Vasily: This is the sad part, Natasha. In 2002, the Buran that went into orbit was destroyed by a collapsed roof inside storage facility at the Baikonur Cosmodrome. Several prototypes were scrapped or sold abroad. It’s also sad, because there is no way to revive the program as much of the technology has been lost and its developers have largely died off. Can you imagine, Natasha, around a million people were involved in the Buran project in the Soviet Union. I read somewhere that a replacement ship was in the works all the way back in 2000. It was called the Clipper, but it was scrapped. Another, unnamed reusable spacecraft is now in development, but little progress if any has been reported so far.
Natalia: Vas, tell me about your trip to the 58th floor of the Imperia sky- scraper in Moscow.
Vasily: Yes, I finally made it up there. A while back I went up the Ostankino TV tower and told you all about it on this show, but last weekend I made it atop of one of Moscow’s tallest buildings. Imperia Tower is a 60-floor building complex that includes offices, a business center, a hotel and private apartments. The observation deck is kind of strange. First of all, you can’t go outside like you can a top of the Empire State Building in New York. Second, even though it’s an enclosed area, with glass walls, only half of it is available for tourists. Thus, you can only see the East, North and West parts of Moscow. The viewing room looks like it was completed in haste – there are no proper ceilings, the walls are concrete and steel and apart from a couple of bean bags, there is no furniture up there, no chairs, sofas, tables… One telescope – that’s it. But all that pales in comparison to the view itself. We were so lucky the day was sunny with hardly a cloud. As the building is very close to the center of town, the panorama is far more interesting than the one from the Ostankino tower, located in the far north of the city. Did I say “interesting”? No, it’s breathtaking. Looking out across the city, you realize what an amazing place this is, so much history here… There’s The Academy of Sciences, MSU University, Christ the Savior Cathedral, the White House Government Building, the Ostankino Tower just to mention a few of the sights.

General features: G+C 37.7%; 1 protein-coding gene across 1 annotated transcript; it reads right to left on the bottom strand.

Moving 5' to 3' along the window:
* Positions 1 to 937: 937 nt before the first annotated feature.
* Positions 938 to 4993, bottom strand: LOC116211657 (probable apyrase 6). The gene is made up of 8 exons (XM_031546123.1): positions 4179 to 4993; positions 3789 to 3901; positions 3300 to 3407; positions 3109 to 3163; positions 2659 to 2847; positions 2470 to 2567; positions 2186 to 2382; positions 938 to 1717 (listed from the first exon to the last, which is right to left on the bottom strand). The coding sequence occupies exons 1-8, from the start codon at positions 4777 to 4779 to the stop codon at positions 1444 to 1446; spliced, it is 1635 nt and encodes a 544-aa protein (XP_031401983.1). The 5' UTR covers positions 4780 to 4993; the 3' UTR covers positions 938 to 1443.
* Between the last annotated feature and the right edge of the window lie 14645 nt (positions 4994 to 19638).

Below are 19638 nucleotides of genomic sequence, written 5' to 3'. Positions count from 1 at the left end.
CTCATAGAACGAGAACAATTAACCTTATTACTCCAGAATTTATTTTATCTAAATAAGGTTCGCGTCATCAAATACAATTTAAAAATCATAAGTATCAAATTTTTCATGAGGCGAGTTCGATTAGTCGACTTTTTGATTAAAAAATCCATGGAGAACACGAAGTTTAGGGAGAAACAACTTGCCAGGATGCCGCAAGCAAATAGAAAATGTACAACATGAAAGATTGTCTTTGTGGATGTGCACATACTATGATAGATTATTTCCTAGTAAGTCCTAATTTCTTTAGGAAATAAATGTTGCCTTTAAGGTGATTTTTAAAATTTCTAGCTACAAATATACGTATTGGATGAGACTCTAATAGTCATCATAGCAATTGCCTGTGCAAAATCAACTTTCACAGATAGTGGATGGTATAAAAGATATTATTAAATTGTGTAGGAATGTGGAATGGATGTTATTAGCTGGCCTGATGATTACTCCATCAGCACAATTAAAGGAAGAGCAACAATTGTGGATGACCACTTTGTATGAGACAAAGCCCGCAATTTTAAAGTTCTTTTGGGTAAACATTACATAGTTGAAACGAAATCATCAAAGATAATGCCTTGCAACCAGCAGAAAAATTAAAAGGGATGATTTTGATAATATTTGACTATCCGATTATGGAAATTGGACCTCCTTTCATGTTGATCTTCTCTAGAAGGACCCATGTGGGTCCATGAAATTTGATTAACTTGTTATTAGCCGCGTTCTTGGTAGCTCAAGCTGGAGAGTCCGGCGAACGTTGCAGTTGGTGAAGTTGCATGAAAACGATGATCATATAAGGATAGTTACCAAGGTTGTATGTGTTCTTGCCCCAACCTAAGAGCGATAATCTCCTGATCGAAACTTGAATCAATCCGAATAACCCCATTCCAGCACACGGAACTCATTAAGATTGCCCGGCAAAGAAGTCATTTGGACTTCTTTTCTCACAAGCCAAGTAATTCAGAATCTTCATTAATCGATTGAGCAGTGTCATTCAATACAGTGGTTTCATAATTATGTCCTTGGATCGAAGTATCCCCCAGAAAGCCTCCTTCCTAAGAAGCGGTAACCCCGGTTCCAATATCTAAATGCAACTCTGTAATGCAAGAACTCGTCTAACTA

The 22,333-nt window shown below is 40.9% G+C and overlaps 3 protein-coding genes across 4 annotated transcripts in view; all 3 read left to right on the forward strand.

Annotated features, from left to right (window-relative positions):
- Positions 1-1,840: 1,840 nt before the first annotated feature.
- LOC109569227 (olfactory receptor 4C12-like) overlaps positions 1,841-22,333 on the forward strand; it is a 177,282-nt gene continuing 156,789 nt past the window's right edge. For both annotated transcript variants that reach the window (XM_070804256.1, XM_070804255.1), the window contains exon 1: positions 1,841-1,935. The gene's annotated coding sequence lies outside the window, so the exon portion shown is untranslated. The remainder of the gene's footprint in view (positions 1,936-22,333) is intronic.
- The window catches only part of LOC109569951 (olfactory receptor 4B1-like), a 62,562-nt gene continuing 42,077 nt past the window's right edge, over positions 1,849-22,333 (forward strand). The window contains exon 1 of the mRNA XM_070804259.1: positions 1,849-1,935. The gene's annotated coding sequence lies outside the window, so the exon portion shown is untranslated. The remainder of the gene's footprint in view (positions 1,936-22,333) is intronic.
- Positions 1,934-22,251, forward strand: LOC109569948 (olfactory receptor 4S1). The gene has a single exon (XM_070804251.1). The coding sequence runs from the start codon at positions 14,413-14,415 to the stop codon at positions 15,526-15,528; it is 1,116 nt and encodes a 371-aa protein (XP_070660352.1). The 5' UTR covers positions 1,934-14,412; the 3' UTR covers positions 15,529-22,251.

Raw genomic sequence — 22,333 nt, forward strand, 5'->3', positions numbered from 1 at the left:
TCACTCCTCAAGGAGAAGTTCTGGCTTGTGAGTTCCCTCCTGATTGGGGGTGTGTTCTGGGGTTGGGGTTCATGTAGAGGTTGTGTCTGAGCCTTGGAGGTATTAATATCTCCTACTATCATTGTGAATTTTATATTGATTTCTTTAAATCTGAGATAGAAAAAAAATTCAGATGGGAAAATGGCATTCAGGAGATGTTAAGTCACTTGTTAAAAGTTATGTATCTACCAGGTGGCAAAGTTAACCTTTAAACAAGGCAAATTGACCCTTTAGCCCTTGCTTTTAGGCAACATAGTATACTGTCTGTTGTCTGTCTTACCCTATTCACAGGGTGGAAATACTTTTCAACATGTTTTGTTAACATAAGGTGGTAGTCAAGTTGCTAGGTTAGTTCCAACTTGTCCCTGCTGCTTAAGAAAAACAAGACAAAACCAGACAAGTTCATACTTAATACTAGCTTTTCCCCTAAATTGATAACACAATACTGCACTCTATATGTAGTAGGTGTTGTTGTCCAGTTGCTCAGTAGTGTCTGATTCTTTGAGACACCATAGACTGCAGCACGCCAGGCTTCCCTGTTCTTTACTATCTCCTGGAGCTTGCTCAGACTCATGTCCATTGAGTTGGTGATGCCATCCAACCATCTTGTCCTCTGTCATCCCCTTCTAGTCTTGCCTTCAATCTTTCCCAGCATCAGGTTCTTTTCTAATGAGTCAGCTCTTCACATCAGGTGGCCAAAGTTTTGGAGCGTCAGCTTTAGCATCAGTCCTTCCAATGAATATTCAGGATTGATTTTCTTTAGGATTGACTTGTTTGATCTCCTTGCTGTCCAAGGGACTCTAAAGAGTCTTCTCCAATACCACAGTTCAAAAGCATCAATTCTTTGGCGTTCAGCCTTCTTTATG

Natalia: Let’s take a quick look at Moscow’s history. Moscow is a pretty old city – built in 1147 by Prince Yuri Dolgoruky. In 1328 Moscow became the capital city of the Great Moscow Principality and of all Russian Lands.